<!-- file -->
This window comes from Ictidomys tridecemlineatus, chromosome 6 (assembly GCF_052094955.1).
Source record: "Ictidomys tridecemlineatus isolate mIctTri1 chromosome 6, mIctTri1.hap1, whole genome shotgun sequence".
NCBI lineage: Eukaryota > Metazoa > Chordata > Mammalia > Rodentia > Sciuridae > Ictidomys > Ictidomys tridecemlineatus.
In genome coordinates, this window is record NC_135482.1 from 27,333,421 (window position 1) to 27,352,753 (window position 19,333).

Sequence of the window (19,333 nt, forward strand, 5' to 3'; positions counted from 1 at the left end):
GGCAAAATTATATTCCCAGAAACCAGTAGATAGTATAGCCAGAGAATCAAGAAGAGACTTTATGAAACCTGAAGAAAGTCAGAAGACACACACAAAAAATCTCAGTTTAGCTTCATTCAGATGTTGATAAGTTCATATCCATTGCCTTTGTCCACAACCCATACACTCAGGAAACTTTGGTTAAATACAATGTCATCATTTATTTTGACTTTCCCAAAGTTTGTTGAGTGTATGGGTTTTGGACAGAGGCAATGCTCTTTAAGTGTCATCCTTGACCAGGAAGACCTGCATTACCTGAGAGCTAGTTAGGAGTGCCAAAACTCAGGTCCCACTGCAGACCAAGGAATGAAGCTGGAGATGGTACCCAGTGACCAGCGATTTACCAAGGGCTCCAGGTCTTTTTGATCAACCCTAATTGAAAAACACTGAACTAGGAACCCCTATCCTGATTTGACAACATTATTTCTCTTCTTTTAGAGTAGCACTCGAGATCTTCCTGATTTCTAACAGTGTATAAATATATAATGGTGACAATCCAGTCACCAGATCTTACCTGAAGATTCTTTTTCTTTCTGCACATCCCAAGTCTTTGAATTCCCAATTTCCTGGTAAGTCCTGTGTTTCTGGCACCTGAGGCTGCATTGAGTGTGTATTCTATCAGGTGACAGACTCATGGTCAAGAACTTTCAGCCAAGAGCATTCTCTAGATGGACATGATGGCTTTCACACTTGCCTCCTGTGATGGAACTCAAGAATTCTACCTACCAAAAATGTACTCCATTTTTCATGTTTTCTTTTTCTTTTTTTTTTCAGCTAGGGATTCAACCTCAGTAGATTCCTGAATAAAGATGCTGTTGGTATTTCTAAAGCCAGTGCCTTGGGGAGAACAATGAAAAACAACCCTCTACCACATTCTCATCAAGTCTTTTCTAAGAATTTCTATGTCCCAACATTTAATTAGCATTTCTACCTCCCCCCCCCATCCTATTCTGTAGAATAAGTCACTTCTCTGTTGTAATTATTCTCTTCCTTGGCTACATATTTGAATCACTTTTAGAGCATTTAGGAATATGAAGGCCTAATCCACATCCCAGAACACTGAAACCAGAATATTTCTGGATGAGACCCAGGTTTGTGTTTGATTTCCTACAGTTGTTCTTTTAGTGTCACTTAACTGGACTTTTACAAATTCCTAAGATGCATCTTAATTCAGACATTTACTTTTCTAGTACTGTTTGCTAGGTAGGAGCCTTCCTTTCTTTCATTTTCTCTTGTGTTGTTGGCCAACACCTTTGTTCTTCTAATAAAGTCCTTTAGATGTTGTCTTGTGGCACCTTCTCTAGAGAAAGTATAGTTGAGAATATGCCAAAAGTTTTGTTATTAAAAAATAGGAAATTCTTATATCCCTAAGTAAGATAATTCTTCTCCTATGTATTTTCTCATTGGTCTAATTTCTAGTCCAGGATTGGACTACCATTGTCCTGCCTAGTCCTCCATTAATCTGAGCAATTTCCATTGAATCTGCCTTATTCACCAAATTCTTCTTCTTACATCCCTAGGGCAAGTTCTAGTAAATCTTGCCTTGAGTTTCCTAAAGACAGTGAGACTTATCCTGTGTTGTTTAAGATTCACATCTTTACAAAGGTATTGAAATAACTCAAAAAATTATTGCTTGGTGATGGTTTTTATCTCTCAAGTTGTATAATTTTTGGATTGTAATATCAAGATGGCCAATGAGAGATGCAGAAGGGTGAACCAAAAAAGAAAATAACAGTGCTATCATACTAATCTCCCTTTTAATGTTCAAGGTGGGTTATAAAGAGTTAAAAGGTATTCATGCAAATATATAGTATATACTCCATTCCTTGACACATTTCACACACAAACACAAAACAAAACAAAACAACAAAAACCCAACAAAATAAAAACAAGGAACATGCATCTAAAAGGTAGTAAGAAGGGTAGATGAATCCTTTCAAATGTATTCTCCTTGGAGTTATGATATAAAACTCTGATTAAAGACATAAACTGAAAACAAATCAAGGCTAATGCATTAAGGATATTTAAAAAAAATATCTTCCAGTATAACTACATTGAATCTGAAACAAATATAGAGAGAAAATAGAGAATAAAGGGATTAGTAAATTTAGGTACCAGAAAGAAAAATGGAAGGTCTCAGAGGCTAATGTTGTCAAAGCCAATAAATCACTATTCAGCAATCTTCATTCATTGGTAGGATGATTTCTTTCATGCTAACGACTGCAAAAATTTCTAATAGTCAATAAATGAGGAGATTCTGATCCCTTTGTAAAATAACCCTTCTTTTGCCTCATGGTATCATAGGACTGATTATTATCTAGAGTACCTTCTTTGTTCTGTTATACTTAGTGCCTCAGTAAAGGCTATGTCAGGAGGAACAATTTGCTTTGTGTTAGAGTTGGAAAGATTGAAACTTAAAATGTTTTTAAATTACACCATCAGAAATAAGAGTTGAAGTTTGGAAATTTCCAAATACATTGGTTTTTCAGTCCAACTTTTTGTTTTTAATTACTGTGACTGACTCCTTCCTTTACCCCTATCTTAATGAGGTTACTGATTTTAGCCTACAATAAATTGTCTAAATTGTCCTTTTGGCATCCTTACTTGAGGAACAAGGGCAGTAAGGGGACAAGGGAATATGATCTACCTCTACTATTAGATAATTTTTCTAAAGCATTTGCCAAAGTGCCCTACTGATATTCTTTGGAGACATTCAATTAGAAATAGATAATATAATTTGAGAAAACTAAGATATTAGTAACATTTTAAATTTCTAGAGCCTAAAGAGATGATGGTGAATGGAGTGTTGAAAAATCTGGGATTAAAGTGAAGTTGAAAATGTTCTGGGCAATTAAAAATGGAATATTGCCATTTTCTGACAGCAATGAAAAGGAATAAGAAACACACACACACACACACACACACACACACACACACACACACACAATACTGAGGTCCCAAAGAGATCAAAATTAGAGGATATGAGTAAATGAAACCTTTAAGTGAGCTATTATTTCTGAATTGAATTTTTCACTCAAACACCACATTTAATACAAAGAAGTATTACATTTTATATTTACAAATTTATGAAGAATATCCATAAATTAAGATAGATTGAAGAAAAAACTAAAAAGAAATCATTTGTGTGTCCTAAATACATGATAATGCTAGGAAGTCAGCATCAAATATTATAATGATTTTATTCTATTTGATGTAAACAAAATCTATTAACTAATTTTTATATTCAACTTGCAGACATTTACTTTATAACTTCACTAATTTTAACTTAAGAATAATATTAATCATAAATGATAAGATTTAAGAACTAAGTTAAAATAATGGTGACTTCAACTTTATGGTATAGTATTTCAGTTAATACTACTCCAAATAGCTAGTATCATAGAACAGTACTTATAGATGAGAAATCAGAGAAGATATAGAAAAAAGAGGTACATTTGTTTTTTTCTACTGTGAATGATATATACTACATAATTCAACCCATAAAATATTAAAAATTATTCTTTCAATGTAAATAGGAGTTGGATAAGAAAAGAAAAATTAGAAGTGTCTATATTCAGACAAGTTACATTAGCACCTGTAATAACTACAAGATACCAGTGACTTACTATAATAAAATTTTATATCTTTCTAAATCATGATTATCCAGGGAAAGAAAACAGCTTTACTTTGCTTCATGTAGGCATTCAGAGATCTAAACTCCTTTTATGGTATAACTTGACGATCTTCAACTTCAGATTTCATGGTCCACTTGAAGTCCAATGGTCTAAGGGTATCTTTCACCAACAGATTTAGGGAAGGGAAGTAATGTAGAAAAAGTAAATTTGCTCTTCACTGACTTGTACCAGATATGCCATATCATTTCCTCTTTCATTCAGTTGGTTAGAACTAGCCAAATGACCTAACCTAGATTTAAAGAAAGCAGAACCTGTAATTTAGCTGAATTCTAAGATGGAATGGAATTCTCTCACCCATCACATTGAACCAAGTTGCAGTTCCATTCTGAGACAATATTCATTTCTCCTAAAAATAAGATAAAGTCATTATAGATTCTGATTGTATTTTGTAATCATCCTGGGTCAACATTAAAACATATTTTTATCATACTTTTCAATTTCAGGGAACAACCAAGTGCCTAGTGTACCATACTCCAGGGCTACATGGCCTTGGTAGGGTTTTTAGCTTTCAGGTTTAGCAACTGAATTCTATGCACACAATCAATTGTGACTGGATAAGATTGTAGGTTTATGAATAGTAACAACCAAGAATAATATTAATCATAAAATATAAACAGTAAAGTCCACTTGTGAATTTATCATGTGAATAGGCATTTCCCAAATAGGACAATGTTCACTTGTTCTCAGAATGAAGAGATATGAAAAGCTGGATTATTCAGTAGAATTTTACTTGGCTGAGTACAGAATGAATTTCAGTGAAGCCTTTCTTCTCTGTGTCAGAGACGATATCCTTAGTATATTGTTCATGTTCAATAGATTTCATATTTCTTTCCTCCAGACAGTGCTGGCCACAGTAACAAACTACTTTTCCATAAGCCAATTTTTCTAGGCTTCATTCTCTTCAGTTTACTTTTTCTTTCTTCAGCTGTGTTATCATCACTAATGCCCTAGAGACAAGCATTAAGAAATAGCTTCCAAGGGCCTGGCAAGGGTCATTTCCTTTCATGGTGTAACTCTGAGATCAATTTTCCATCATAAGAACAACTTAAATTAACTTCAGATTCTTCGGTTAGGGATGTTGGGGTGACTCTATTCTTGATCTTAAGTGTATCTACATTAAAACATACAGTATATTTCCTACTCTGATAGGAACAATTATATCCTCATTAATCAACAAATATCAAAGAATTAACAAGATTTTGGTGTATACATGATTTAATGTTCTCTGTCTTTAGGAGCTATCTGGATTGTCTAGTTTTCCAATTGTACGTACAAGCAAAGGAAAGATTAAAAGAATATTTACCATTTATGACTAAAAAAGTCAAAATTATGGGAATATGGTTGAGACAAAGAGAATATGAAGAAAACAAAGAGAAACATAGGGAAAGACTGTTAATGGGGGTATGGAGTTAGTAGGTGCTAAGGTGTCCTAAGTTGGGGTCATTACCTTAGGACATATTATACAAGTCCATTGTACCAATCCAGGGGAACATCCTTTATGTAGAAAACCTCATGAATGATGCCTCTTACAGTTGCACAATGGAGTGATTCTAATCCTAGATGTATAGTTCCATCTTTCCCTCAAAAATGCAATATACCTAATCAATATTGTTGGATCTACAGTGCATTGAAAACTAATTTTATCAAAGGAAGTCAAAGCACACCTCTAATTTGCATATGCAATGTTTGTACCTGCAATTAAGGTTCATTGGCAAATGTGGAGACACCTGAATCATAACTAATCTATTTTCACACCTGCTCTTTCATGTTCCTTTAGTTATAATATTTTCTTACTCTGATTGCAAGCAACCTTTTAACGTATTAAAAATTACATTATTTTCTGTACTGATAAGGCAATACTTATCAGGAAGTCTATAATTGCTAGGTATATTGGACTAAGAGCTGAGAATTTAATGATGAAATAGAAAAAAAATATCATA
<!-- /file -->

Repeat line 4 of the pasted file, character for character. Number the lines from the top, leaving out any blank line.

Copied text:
In genome coordinates, this window is record NC_135482.1 from 27,333,421 (window position 1) to 27,352,753 (window position 19,333).